The Inner Light is one of the best episodes in the show's seven-year run. The Enterprise comes across a strange probe, which scans the ship and Picard is knocked unconscious. When he awakes, he's greeted by someone who calls him Kamin, and who says she's his wife, Eline. She claims he is just recovering from a fever, one that has taken his memories. He's not buying it, but there's little he can do. Some time passes, and by that I mean years, and he begins to accept this is his life, but he can't let go of his memories of the Enterprise. Of course the viewers know the Enterprise is real and this life is not, but it is still an engaging episode, thanks to an incredible script and excellent performances all around. Time's Arrow begins with the Enterprise returning to Earth, because there has been new evidence uncovered that shows aliens visited the planet 500 years ago. One of the relics found is... Data's head. Yeah, that's a bad sign. At first the crew is shocked and all react quite poorly to this discover, all but Data that is. Then the crew goes down to San Francisco to the cave where the artifacts were found to solve the mystery, but while they are performing experiments, Data is sucked into the past. While in the in past, Data meets Guinan. At first Data thinks Guinan traveled into the past, but instead her species is simply very long-lived and this is before she ever boarded the Enterprise. Back in the future / present Guinan convinces Picard that he must travel back into the past, or they will never meet in the future. There is the reason this time the two-part season finale / season premiere isn't the big individual Blu-ray release. While Time's Arrow is a very good episode, it isn't nearly as good as Reunification, the other two-part episode this season. Also, Reunification includes an historical aspect as well that this episode can't match. (More on that in the stand-alone review.) Part of the problem is the portrayal of Mark Twain, who is aggressively annoying. That hurts an otherwise very strong episode and the season ends on an excellent note.

Almost half of the episodes from season five of Star Trek: The Next Generation are excellent, if not classics. This includes the second part of Redemption, Darmok, both parts of Reunification, A Matter of Time, Conundrum, Cause and Effect, The Perfect Mate, I Borg, The Next Phase, Inner Light, and the first part of Time's Arrow are all excellent. On the other hand, there are a handful that are rather weak. New Ground, Hero Worship, and Violations are three bad episodes right in a row in the middle of the season, while Imaginary Friend and Cost of Living from late in the season also fail to rise to average for the franchise. They are worth checking out, but they have limited replay value.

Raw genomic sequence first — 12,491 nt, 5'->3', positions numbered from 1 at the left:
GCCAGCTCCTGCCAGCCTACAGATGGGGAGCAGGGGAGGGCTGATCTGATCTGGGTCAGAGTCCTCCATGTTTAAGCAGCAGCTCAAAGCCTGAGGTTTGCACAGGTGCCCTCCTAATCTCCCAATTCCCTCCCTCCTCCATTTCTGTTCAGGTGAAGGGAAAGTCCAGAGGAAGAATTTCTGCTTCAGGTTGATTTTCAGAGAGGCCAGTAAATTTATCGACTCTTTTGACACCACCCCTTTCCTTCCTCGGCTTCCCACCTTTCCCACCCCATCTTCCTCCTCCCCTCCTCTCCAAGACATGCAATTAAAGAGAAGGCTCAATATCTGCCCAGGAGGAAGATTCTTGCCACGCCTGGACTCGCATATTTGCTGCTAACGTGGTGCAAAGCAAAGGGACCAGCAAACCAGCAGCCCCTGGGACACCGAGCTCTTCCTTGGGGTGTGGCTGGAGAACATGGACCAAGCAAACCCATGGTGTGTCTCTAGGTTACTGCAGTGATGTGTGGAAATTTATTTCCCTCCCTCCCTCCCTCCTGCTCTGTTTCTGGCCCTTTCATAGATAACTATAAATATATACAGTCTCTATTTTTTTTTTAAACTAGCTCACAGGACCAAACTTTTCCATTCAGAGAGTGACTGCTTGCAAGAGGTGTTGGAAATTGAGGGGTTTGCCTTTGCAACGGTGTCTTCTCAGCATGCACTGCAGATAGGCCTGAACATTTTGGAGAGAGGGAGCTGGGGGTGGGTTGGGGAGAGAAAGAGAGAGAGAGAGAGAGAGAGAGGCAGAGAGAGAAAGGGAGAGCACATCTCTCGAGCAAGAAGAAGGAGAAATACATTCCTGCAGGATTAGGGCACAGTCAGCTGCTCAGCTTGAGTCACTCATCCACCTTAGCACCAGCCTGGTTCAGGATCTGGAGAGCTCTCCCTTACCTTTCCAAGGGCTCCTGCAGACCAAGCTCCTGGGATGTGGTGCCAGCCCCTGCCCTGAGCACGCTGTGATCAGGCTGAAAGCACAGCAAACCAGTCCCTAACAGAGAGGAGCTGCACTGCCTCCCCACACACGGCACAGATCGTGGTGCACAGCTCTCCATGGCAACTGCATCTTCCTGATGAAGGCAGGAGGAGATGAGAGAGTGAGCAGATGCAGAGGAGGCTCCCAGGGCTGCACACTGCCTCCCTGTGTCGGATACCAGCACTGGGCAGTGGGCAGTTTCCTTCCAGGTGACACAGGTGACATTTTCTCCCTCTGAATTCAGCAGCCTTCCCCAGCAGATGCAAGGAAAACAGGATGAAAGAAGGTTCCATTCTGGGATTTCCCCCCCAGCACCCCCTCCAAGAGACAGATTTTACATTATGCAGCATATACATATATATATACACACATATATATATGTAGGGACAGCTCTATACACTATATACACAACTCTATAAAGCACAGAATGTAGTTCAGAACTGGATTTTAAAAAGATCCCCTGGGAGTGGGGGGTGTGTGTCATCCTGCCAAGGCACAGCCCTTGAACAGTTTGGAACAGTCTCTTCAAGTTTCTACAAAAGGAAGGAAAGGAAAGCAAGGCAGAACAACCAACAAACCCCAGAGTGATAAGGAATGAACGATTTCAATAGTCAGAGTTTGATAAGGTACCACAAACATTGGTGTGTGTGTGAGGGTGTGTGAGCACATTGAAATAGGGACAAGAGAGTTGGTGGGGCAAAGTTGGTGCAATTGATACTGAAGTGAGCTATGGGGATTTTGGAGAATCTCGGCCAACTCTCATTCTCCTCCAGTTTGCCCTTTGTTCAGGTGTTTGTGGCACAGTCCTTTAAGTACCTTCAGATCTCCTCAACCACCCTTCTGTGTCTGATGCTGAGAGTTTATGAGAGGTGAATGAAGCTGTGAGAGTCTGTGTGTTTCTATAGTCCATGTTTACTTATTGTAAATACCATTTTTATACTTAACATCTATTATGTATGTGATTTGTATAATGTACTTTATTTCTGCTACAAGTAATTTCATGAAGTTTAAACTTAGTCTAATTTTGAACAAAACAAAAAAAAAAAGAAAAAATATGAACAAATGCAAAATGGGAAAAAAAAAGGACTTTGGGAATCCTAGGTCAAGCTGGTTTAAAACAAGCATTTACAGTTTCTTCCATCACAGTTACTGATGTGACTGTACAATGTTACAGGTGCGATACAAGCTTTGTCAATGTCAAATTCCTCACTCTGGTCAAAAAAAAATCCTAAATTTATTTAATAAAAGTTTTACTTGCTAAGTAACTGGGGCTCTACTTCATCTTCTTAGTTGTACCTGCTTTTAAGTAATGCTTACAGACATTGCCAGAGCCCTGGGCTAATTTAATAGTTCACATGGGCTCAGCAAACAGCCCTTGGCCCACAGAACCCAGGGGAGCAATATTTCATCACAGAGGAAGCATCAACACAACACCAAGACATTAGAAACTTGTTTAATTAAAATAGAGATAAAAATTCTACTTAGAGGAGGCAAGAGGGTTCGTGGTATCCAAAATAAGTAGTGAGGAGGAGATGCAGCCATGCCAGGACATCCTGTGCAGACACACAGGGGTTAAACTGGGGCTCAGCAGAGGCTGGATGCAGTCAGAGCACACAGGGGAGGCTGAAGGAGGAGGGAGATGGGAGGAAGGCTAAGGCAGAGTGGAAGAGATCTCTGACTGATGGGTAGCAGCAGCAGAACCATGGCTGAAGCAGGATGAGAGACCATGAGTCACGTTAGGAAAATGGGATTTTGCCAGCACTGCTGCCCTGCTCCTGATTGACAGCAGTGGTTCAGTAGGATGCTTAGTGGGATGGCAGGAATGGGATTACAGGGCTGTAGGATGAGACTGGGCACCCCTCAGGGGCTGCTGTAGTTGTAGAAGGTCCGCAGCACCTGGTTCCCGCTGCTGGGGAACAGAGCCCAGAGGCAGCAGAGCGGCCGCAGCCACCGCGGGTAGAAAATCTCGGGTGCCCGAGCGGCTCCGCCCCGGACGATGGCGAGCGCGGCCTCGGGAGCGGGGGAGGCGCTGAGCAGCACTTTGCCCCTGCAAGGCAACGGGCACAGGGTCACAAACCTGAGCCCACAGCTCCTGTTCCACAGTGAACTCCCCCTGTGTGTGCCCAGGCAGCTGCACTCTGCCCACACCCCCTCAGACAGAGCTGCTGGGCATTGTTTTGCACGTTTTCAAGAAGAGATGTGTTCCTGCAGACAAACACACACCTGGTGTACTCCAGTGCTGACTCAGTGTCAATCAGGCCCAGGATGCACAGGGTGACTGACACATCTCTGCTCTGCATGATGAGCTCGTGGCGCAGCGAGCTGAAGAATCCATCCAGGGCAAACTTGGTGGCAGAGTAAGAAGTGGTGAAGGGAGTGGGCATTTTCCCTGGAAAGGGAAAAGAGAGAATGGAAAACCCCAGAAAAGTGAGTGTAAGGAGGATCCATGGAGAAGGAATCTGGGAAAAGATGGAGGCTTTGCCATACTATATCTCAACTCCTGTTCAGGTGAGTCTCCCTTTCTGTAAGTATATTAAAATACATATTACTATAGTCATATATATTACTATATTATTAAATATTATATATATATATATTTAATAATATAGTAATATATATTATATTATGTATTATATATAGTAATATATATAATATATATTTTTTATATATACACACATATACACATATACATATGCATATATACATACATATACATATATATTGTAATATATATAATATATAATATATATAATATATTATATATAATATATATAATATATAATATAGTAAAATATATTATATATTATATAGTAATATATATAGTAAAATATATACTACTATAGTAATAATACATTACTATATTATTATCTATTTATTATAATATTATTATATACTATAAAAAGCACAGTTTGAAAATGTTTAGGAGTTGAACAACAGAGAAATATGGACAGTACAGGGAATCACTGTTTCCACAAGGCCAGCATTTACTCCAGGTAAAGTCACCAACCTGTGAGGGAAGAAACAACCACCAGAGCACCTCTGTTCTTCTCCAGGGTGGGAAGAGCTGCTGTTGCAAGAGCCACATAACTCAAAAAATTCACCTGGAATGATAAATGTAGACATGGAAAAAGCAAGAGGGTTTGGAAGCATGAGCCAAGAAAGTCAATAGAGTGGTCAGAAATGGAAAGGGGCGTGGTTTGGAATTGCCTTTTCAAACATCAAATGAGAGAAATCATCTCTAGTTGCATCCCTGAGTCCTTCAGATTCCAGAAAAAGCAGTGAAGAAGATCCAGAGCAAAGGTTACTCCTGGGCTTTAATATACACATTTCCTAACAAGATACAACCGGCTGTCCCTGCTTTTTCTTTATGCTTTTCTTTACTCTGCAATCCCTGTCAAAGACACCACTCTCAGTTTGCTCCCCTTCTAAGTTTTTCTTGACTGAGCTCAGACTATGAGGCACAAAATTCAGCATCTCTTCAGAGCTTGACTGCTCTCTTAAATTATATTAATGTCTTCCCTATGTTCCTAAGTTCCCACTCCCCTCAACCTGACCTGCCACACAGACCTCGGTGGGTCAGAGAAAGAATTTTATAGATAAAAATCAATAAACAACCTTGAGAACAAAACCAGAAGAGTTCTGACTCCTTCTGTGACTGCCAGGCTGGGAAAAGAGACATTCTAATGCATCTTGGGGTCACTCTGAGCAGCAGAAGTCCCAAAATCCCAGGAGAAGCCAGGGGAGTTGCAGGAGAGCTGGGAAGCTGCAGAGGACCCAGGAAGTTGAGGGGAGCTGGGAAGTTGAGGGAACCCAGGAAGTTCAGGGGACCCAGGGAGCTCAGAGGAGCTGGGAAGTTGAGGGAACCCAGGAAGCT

The Extras

The only extra on Disc One is an 18-minute overview of Season Five. Departmental Briefing: Year Five is a 15-minute look at the production of a few episodes from season five, starting with Inner Light and including Ethics, etc. The Departmental Briefing: Year Five from disc three looks at the visual effects. Disc four has Memorable Mission, which looks at the most memorable episodes from the season. There are also audio commentary tracks for Cause and Effect and The First Duty. Disc five has a 28-minute long tribute to Gene Roddenberry, who died in 1991, just after season five began. Intergalactic Guest Stars looks at guest actors on the show. They first give a few examples throughout the years, then focus on season five. There is also an audio commentary on I Borg. Alien Speak looks at various aliens languages heard and seen through the show's run. Disc six starts with seven minutes of outtakes. There is a massive 74-minute long documentary on the music in the series. Finally, there is a two-part look at the show, episodes that took on contemporary issues, the lasting effect, etc. There is also an audio commentary on Inner Light.

The technical presentation continues to be excellent. Despite the fact that this show is more than 20 years old, it still looks great, for the most part. There were a couple of episodes with about two minutes of standard definition. It is definitely noticeable when you watch the episodes, but the scenes are so short that it won't distract too much. The audio is just as good with a lot of activity in the surround sound speakers. The 7.1 surround sound track is very engaging, which is surprising given the age of the show.

And as always, the only downside is the price. The list price is $130, while on Amazon.com, it's $78 with discount.

The Verdict

Season Five of Star Trek: The Next Generation is filled with excellent episodes and even the weakest episodes are worth checking out. The Blu-ray has plenty of extras, but it is expensive. I think it is worth the price, but others might not be so sure.


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Filed under: Video Review, Whoopi Goldberg, Majel Barrett, LeVar Burton, Michael Dorn, Michelle Forbes, Jonathan Frakes, Matt Frewer, Ellen Geer, Famke Janssen, Ashley Judd, Caroline Kava, Gates McFadden, Marina Sirtis, Brent Spiner, Patrick Stewart, Wil Wheaton, Rosalind Chao